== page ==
Sharing a Laugh and 100 Years

February 5, 2014
By
Santoro (center) is pictured with (left to right) his son-in-law Maria Tortorici, his daughter Roberta Tortorici, his other daughter Janet DiPaolo, his sister-in-law Lucy Salemme and his nephew Bob Repucci.

Santoro (center) is pictured with (left to right) his son-in-law Maria Tortorici, his daughter Roberta Tortorici, his other daughter Janet DiPaolo, his sister-in-law Lucy Salemme and his nephew Bob Repucci.

Revere’s Sal Santoro has a lifetime of memories and stories that he often shares around the Revere Senior Center, and on Tuesday he was able to share his 100th birthday with his many friends and family members at the Center.

A veteran of World War II in France and Germany – and also a regular at the ‘Guy’s Table’ in the Senior Center – Santoro celebrated his 100th birthday with a few interesting stories Tuesday at lunch.

First, he told of how he made the baseball Hall of Fame in just one game.

He told that in 1948 he was able to go to a World Series game between the Boston Braves and Cleveland Indians. After the game, he put his ticket and program in a drawer at home.

“I paid $5 for that ticket and then put it in a drawer, where it sat for 50 years,” he said. “I pulled it out one day and wondered what in the heck it was. Then I remembered all about it and thought maybe the baseball Hall of Fame would want to have it.”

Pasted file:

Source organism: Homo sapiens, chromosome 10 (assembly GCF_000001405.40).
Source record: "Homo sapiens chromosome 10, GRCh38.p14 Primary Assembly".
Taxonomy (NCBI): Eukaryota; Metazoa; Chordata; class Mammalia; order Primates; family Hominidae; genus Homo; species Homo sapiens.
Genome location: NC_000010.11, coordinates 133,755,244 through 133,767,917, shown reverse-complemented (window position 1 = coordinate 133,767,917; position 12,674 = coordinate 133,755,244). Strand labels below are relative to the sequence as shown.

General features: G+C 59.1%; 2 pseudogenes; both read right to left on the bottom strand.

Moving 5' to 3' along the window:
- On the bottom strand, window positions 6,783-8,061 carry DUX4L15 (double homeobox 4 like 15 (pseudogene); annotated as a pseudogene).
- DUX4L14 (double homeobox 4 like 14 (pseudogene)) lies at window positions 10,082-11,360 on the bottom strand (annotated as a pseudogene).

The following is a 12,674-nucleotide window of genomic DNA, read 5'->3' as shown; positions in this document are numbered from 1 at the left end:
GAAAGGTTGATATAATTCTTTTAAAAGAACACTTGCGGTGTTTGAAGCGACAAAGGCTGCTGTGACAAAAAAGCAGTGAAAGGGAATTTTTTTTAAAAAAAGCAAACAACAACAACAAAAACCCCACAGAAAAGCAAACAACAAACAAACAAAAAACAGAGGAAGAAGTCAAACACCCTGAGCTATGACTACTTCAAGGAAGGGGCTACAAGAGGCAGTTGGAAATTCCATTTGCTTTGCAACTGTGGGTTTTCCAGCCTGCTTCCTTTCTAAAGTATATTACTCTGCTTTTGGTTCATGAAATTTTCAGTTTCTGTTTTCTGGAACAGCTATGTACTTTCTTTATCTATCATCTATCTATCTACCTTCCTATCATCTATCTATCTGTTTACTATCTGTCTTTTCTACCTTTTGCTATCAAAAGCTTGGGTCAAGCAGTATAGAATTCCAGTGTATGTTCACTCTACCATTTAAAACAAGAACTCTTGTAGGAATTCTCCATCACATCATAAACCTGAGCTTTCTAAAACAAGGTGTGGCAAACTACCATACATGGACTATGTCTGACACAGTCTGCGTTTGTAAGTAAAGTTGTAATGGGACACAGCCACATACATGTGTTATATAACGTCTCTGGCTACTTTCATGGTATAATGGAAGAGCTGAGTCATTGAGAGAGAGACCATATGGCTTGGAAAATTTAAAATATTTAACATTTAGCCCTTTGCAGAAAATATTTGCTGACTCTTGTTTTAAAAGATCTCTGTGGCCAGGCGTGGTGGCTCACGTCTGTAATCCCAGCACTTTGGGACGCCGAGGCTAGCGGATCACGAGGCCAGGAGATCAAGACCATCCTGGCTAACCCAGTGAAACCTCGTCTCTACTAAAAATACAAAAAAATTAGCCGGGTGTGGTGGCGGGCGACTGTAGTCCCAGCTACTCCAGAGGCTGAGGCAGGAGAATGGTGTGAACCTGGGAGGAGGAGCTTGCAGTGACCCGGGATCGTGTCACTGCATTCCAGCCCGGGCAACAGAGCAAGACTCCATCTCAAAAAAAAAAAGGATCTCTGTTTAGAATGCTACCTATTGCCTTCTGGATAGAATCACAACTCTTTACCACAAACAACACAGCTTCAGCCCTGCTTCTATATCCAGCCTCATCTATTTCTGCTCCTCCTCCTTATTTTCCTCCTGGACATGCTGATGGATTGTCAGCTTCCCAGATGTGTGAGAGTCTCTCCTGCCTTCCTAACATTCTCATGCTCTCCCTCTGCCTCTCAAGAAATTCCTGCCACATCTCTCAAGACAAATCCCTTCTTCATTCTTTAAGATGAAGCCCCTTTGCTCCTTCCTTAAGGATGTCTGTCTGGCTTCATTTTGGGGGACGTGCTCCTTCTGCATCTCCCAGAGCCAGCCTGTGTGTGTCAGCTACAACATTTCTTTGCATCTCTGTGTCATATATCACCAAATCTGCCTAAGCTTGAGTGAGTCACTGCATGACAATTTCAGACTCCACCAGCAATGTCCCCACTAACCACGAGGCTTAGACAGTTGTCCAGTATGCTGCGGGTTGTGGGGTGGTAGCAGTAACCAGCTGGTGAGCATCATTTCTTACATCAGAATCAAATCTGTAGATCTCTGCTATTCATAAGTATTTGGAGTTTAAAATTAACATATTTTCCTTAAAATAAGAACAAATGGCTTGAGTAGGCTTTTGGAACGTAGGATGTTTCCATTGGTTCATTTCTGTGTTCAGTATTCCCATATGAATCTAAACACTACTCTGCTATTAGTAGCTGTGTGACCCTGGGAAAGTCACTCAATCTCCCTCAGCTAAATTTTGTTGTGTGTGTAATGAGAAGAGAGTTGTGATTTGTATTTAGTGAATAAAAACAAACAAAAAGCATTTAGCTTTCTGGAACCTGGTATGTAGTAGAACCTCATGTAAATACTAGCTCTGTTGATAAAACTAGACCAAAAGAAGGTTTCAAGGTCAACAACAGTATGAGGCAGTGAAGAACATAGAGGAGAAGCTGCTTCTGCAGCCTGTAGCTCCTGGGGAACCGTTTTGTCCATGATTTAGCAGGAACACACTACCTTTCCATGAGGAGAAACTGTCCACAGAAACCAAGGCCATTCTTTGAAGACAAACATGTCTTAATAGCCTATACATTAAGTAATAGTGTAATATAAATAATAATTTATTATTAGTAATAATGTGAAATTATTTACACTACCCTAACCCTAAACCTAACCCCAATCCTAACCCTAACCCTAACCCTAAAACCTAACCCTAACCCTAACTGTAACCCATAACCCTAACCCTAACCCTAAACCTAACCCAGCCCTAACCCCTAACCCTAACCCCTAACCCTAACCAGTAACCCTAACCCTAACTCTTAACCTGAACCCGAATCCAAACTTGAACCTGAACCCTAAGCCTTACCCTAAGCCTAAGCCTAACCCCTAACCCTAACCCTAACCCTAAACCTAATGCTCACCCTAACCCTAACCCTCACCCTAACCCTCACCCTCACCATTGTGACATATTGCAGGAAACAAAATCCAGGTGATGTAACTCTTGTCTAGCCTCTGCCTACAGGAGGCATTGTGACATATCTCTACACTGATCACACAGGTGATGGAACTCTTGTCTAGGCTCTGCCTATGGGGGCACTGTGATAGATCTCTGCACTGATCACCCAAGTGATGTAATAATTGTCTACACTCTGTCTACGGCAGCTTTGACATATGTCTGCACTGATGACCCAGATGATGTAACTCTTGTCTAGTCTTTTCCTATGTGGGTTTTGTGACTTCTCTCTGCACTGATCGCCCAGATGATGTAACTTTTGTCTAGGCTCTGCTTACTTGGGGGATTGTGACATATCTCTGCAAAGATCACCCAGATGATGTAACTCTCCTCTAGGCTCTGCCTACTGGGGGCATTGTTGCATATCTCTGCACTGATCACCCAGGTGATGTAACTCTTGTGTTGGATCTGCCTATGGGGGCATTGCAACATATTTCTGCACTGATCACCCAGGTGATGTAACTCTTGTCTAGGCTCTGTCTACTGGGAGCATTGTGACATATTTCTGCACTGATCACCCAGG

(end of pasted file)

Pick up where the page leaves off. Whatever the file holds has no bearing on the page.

He said that after contacting them, they weren’t interested in the program, but were very interested in the ticket stub.

“They told me they didn’t want my book, but they did want my ticket stub because nobody saved ticket stubs and they didn’t have that one,” he said. “I had to deed it over to them and they couldn’t pay me for it. They did give me a lifetime pass to Cooperstown, for which I’ve never used. However, I can tell people that I made the baseball Hall of Fame in Cooperstown after only one game.”

He also shared about how coffee and donuts saved his life during World War II. Apparently, as his unit was being deactivated, there was no room on the truck for him to squeeze as they shipped out. So, he got up in the rafters of the truck on top of a bunch of duffle bags and laid down.

After awhile, the truck stopped when a Red Cross truck came by with coffee and donuts for the soldiers. He decided to grab a coffee and some donuts and it ended up saving him.

“As soon as I jumped off that pile of bags, I hit the ground like a ton of bricks and I was out,” he said. “Later, they told me I had gotten a high dose of carbon monoxide from sitting up there on the top. The Red Cross had been there and treated me and gave me a vial of ammonia that brought me back. They told me that if I hadn’t gotten down at that time to get my coffee and donuts, that I sure would have been found dead when we got to our destination. So, that’s what saved me.”

After a rousing round of ‘Happy Birthday,’ Santoro was treated to cake in celebration of his milestone.

Santoro is a retired accountant, having worked for the U.S. Government and retiring 42 years ago. He grew up in the North End after having come from a small village in Italy. He moved to East Boston when he was 7 and lived there for 80 years.

“I’ve only been here in Revere for a little over 10 years,” he quipped with a smile

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